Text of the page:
Death at Panera
(A spoof and homage to Murakami and 1Q84)
Sunil Maulik, (c)2016
Evangeline walked the short distance to her car on wobbly heels. She nonchalantly tried to wipe the blood off her scarf, convinced that everyone was staring at her. A bead of sweat ran down her neck as she struggled uncharacteristically with her car keys. As she pulled out of the parking-lot of the Panera Bread restaurant in Mountain View she could hear the screams of the waitress echoing through the empty building.
The day had started well. As was her custom, Evangeline had begun the day with forty-five minutes of yoga, taken an ice-cold shower, and downed a bowl of muesli and Greek yogurt. She scanned the manila envelope on the kitchen table a final time, and held it gingerly in her hands as she left her Sunnyvale apartment, the contents now memorized. As she slipped behind the wheel of her sleek German coupe, her skirt hitched over her knees and came to rest on her thighs. She drove rapidly up the El Camino Real, making a mental promise to herself that she should stop taking charity-cases like this one. Cecilia had told her that he was “small-fry” but as far as Evangeline was concerned, the risks were the same, and the penalty if she were to get caught would put her in jail for the rest of her life.
His name was Armando, and he had built and sold two companies before “retiring” to become an Angel investor in the Valley. What this really meant was that he was now able to exploit the young, the gullible and the naïve. And there were a lot of them flocking into the Valley. First-time entrepreneurs existed by the fistful, and while those who were female were fewer (and attractive females far fewer still), any who arrived in Silicon Valley hoping to win a slice of the lottery became fair game for a certain breed of older, single, wealthy and (inevitably) white males. This group of never-married men, paunchy playboys who had done well enough to afford decent homes in Palo Alto, typically met women at startup networking events where they would promise them funding for their ventures, in return for the benefits of their charms. The Stanford graduate school of business was known as a particularly rich hunting-ground for these leeches, providing as it did an almost inexhaustible supply of young, smart, attractive and ambitious young women. Evangeline knew this better than most, having spent a year at the GBS before deciding to drop out to follow her unusual career path. It had been extraordinarily competitive to gain admittance, and her foster family had thought she was crazy to leave, but it was something that she knew she had to do. When Evangeline had first met her mentor Cecilia at a Stanford reception she had no idea that their chance meeting would take her in such an unexpected direction.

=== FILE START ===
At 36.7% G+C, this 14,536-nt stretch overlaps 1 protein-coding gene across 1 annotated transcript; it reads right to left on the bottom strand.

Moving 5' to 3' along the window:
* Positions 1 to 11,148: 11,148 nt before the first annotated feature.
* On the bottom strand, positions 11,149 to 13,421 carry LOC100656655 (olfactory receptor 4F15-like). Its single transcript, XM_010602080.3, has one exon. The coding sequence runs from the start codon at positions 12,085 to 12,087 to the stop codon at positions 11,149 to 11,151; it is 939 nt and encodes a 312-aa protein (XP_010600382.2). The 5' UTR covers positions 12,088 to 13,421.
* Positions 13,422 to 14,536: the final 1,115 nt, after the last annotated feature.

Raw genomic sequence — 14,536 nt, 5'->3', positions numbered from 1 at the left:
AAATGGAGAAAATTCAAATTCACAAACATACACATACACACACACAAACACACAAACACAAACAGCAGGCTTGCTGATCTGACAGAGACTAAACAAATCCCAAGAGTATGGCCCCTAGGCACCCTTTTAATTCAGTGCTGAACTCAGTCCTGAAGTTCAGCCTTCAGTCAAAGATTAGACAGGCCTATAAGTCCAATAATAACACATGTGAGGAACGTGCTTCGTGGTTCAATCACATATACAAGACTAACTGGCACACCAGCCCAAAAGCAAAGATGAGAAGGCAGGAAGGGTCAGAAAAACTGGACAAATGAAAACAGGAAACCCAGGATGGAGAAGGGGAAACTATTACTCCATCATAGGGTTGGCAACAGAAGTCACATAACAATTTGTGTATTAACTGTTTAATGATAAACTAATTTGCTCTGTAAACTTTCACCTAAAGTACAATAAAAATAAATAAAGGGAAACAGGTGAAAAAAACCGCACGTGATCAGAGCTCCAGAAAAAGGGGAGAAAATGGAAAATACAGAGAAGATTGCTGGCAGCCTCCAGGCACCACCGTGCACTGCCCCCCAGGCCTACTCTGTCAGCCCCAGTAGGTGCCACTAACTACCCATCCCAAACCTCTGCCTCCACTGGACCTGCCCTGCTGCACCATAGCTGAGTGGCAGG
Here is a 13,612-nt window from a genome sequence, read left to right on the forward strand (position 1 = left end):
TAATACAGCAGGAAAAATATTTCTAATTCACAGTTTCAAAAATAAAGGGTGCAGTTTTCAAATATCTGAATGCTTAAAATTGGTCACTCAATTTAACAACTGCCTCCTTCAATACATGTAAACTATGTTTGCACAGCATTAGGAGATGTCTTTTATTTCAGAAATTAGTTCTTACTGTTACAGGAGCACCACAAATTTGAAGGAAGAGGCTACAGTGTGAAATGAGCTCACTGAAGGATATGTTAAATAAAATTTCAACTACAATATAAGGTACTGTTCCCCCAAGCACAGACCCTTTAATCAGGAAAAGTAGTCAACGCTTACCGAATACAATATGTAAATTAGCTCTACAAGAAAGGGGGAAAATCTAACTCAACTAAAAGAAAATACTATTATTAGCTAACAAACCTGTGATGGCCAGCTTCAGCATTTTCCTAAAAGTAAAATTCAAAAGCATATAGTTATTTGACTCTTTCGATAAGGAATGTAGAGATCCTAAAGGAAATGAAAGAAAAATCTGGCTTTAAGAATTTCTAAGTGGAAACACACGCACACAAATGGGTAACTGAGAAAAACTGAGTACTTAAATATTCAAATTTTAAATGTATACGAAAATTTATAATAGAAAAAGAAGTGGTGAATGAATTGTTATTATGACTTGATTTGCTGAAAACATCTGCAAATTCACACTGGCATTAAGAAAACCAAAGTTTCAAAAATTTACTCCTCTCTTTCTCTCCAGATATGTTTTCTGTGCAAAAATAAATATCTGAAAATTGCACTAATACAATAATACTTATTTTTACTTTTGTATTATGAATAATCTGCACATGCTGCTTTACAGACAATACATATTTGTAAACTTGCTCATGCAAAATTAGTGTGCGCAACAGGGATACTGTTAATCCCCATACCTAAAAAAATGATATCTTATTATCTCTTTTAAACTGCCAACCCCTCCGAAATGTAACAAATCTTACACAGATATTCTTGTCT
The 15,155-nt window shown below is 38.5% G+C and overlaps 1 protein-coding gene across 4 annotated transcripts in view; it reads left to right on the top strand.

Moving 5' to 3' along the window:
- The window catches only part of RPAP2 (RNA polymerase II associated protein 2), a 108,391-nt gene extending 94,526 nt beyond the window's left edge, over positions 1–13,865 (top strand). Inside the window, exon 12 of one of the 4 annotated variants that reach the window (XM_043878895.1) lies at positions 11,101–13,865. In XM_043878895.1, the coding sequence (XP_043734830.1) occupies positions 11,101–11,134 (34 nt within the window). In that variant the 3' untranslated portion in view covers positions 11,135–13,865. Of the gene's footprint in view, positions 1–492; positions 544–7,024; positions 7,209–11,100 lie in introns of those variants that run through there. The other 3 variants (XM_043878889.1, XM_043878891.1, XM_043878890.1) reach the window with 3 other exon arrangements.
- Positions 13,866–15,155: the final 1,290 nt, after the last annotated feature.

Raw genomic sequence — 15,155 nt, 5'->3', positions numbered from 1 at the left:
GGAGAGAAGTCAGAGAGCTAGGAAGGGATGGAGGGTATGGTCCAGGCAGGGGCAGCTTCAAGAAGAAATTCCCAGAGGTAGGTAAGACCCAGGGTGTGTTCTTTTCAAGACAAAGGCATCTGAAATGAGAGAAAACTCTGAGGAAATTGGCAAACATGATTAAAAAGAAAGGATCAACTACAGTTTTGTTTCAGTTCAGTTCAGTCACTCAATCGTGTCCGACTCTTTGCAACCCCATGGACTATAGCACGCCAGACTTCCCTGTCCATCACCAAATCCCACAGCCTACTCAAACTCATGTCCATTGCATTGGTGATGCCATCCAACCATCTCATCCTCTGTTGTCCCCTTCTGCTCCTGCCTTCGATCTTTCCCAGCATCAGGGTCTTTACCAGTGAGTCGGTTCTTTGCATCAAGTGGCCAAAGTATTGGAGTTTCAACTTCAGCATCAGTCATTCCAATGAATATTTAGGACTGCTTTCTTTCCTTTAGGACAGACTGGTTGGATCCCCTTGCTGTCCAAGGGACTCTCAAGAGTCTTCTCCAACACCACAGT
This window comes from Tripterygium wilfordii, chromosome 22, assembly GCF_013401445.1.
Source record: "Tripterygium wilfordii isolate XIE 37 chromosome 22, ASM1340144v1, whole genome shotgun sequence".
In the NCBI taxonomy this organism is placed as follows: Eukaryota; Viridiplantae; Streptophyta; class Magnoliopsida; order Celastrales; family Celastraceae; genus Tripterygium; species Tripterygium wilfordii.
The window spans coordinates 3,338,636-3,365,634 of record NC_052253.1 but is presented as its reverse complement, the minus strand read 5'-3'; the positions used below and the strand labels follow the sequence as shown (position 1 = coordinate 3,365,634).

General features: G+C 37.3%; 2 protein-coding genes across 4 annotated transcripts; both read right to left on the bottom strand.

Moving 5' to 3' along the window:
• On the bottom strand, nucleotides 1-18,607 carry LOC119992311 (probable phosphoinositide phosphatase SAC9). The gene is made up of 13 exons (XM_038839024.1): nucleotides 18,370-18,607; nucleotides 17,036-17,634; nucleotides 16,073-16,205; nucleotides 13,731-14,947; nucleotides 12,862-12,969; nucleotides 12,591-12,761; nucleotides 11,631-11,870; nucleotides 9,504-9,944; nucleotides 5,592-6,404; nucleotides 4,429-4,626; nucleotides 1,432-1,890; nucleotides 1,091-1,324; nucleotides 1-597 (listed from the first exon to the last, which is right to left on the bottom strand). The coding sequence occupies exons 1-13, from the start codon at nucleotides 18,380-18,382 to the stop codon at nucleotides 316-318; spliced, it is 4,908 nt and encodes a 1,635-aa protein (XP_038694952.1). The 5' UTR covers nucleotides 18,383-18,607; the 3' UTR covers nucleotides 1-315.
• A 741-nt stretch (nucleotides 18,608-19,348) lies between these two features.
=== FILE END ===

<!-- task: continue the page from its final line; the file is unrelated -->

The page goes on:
It had started cordially, chilly even, but the two women had quickly grown to like each other. Cecilia’s no-nonsense, tell-it-like-it-is attitude was refreshing to Evangeline, accustomed as she was to the relentless positive psychology of her Stanford sorority sisters. The older woman’s stories of her time in Latin America, the obstacles and challenges she’d faced as a young woman lawyer, and the assumptions people made about her solely as a consequence of her illustrious father’s aura, had led her to become comfortable in her own skin, an attribute she now worked hard to share with young women such as Evangeline. Evangeline was pleased by this, and by their conversations, which had quickly grown more intimate and personal as the older woman freely revealed herself to her young charge. Cecilia had never been married (although she has been engaged to an Indian man at one stage), but she had numerous friends, male and female, married and single, of various age-groups. Over time, Cecilia expanded the circle and invited Evangeline to join a group of young women she mentored on a regular basis in her Mill Valley home. Evangeline felt a certain kinship with these people, and at the monthly retreats, as she had gotten a chance to get to know several of them, it became apparent that Cecilia has major plans for them. Over a period of time, they were introduced to a series of mentors who would teach them how to navigate the tricky waters of the corporate world. At first the conversations had been informal, banal even, but as Evangeline continued her ‘study’ under the groups’ tutelage, the tone of the conversations turned dramatic. The topics became darker, with lectures on discrimination, gender-bias, power-struggles and the like. Over time, even these seemed mild compared to the topics of sex-trafficking, prostitution and even child pornography, that became topics of intense discussion about morality, the limits of law, and the constraints of the powerless, along with detailed evidence of the actors involved, and their persuasive influence in Silicon Valley. Evangeline had not realized in her short time since moving to the Bay Area that these issues even existed, but the detailed dossiers that had been presented to her and the others quickly convinced her. At first, she had felt it all to be a bit melodramatic, but after about six months of regular discourses, she started to see the ulterior motive behind the old dowager’s exhortations. She and the other young women at the retreats, all smart, all intelligent, all attractive, were being prepared for a role that Cecilia and her group of intimates clearly had had in mind for them long before they had first been recruited.